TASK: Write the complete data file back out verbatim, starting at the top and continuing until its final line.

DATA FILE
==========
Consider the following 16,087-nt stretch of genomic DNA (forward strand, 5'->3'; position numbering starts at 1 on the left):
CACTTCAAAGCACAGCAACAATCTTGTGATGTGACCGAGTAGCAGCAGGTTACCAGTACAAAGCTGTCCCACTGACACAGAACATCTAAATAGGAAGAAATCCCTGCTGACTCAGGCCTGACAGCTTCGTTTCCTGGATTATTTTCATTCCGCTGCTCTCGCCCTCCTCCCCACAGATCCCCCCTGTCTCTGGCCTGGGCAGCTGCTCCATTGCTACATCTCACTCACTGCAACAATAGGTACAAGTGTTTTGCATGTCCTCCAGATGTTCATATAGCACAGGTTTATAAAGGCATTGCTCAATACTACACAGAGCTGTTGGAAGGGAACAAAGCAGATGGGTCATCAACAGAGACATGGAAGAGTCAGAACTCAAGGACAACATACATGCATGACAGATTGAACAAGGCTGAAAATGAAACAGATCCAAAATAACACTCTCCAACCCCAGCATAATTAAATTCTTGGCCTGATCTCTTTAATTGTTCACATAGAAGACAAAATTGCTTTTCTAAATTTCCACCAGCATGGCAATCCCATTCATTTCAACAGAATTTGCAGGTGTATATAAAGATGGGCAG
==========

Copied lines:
Consider the following 16,087-nt stretch of genomic DNA (forward strand, 5'->3'; position numbering starts at 1 on the left):
CACTTCAAAGCACAGCAACAATCTTGTGATGTGACCGAGTAGCAGCAGGTTACCAGTACAAAGCTGTCCCACTGACACAGAACATCTAAATAGGAAGAAATCCCTGCTGACTCAGGCCTGACAGCTTCGTTTCCTGGATTATTTTCATTCCGCTGCTCTCGCCCTCCTCCCCACAGATCCCCCCTGTCTCTGGCCTGGGCAGCTGCTCCATTGCTACATCTCACTCACTGCAACAATAGGTACAAGTGTTTTGCATGTCCTCCAGATGTTCATATAGCACAGGTTTATAAAGGCATTGCTCAATACTACACAGAGCTGTTGGAAGGGAACAAAGCAGATGGGTCATCAACAGAGACATGGAAGAGTCAGAACTCAAGGACAACATACATGCATGACAGATTGAACAAGGCTGAAAATGAAACAGATCCAAAATAACACTCTCCAACCCCAGCATAATTAAATTCTTGGCCTGATCTCTTTAATTGTTCACATAGAAGACAAAATTGCTTTTCTAAATTTCCACCAGCATGGCAATCCCATTCATTTCAACAGAATTTGCAGGTGTATATAAAGATGGGCAG